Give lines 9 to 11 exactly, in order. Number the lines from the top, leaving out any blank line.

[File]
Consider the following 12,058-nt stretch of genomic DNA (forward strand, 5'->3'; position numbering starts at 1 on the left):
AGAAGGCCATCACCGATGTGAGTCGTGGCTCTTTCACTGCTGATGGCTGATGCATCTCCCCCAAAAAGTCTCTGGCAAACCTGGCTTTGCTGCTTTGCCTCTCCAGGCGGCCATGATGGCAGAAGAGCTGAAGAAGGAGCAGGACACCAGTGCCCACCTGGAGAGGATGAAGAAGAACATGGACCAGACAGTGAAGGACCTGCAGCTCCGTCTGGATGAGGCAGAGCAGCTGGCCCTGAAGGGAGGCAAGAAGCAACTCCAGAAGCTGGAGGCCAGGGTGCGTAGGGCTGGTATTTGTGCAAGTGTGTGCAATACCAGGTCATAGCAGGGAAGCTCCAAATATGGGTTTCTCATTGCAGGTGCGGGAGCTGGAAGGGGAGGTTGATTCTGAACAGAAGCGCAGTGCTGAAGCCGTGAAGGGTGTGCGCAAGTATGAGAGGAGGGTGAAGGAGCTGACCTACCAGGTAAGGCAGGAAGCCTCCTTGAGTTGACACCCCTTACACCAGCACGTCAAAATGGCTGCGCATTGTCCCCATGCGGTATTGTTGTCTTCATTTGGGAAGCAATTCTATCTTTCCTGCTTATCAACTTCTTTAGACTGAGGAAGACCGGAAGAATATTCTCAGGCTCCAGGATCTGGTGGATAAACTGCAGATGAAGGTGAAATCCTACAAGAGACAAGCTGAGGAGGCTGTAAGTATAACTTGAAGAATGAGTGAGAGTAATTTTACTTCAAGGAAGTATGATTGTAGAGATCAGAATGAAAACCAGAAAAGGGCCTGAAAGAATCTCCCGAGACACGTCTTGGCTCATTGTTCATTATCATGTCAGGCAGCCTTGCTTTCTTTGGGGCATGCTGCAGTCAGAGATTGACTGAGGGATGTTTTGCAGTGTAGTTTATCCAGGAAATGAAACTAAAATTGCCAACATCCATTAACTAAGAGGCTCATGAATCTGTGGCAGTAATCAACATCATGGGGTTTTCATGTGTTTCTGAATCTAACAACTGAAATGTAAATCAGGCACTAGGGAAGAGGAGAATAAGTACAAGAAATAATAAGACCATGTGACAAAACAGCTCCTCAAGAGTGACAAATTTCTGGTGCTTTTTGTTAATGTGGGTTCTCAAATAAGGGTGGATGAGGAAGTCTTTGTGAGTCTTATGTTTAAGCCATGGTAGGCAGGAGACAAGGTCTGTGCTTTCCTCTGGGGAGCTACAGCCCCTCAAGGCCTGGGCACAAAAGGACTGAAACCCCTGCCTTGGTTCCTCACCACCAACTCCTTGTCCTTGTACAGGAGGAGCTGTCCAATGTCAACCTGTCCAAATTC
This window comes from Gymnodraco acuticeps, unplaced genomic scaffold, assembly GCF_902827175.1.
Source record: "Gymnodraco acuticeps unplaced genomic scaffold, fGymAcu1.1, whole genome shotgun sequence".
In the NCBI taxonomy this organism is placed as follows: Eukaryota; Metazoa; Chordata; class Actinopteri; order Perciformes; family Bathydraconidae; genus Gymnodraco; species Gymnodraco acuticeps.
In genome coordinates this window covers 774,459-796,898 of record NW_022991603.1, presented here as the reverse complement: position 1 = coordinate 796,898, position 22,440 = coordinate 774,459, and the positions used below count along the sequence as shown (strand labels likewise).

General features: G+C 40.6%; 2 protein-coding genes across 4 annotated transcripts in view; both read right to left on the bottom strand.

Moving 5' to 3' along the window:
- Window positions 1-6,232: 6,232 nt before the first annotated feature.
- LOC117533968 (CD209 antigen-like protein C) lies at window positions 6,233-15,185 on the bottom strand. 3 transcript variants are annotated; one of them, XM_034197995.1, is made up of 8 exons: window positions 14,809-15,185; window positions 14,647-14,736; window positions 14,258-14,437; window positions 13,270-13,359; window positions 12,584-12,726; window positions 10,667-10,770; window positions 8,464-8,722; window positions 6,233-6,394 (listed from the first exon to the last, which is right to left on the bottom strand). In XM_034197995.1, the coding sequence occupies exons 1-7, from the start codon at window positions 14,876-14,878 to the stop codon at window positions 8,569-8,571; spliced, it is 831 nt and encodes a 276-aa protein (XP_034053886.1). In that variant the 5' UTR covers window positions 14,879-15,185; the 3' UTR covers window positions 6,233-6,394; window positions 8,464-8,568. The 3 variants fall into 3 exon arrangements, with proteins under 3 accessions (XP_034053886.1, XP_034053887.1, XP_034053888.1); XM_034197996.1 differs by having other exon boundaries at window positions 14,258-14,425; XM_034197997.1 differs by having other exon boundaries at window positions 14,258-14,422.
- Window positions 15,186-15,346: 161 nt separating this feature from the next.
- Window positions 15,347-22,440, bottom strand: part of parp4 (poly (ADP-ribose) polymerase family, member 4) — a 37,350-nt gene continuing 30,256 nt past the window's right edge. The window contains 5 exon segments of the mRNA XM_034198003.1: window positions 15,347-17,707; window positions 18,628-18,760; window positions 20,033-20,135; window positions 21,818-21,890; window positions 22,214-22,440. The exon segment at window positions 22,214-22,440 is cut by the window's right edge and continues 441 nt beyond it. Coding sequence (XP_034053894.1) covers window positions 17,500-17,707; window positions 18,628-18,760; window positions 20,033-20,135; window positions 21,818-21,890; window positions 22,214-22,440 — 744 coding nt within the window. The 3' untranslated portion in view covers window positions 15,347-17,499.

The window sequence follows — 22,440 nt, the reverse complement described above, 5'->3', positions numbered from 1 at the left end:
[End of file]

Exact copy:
- Window positions 1-6,232: 6,232 nt before the first annotated feature.
- LOC117533968 (CD209 antigen-like protein C) lies at window positions 6,233-15,185 on the bottom strand. 3 transcript variants are annotated; one of them, XM_034197995.1, is made up of 8 exons: window positions 14,809-15,185; window positions 14,647-14,736; window positions 14,258-14,437; window positions 13,270-13,359; window positions 12,584-12,726; window positions 10,667-10,770; window positions 8,464-8,722; window positions 6,233-6,394 (listed from the first exon to the last, which is right to left on the bottom strand). In XM_034197995.1, the coding sequence occupies exons 1-7, from the start codon at window positions 14,876-14,878 to the stop codon at window positions 8,569-8,571; spliced, it is 831 nt and encodes a 276-aa protein (XP_034053886.1). In that variant the 5' UTR covers window positions 14,879-15,185; the 3' UTR covers window positions 6,233-6,394; window positions 8,464-8,568. The 3 variants fall into 3 exon arrangements, with proteins under 3 accessions (XP_034053886.1, XP_034053887.1, XP_034053888.1); XM_034197996.1 differs by having other exon boundaries at window positions 14,258-14,425; XM_034197997.1 differs by having other exon boundaries at window positions 14,258-14,422.
- Window positions 15,186-15,346: 161 nt separating this feature from the next.